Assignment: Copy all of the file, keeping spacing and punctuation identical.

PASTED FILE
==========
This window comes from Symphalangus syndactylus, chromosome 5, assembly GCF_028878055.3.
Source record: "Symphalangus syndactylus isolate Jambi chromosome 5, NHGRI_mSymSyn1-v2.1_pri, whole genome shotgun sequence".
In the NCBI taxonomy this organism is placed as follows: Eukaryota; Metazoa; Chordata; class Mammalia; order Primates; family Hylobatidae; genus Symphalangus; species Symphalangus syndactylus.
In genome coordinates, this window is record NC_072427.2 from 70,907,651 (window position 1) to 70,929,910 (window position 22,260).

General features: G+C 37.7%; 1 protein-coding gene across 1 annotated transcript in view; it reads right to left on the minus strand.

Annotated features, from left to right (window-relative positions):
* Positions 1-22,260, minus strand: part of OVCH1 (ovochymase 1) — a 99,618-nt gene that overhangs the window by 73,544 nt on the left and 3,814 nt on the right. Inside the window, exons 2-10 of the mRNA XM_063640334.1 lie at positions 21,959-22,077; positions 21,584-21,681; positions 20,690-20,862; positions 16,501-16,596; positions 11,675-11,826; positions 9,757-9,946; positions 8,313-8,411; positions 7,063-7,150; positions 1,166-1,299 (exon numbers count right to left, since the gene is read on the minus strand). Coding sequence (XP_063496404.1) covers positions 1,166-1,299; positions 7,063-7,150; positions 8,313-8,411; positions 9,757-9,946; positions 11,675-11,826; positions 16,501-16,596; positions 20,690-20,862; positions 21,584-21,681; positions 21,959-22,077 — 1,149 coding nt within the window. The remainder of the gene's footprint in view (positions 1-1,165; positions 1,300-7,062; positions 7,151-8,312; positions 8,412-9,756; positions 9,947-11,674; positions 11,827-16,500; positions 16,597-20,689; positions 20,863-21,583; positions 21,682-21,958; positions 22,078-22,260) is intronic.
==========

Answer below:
This window comes from Symphalangus syndactylus, chromosome 5, assembly GCF_028878055.3.
Source record: "Symphalangus syndactylus isolate Jambi chromosome 5, NHGRI_mSymSyn1-v2.1_pri, whole genome shotgun sequence".
In the NCBI taxonomy this organism is placed as follows: Eukaryota; Metazoa; Chordata; class Mammalia; order Primates; family Hylobatidae; genus Symphalangus; species Symphalangus syndactylus.
In genome coordinates, this window is record NC_072427.2 from 70,907,651 (window position 1) to 70,929,910 (window position 22,260).

General features: G+C 37.7%; 1 protein-coding gene across 1 annotated transcript in view; it reads right to left on the minus strand.

Annotated features, from left to right (window-relative positions):
* Positions 1-22,260, minus strand: part of OVCH1 (ovochymase 1) — a 99,618-nt gene that overhangs the window by 73,544 nt on the left and 3,814 nt on the right. Inside the window, exons 2-10 of the mRNA XM_063640334.1 lie at positions 21,959-22,077; positions 21,584-21,681; positions 20,690-20,862; positions 16,501-16,596; positions 11,675-11,826; positions 9,757-9,946; positions 8,313-8,411; positions 7,063-7,150; positions 1,166-1,299 (exon numbers count right to left, since the gene is read on the minus strand). Coding sequence (XP_063496404.1) covers positions 1,166-1,299; positions 7,063-7,150; positions 8,313-8,411; positions 9,757-9,946; positions 11,675-11,826; positions 16,501-16,596; positions 20,690-20,862; positions 21,584-21,681; positions 21,959-22,077 — 1,149 coding nt within the window. The remainder of the gene's footprint in view (positions 1-1,165; positions 1,300-7,062; positions 7,151-8,312; positions 8,412-9,756; positions 9,947-11,674; positions 11,827-16,500; positions 16,597-20,689; positions 20,863-21,583; positions 21,682-21,958; positions 22,078-22,260) is intronic.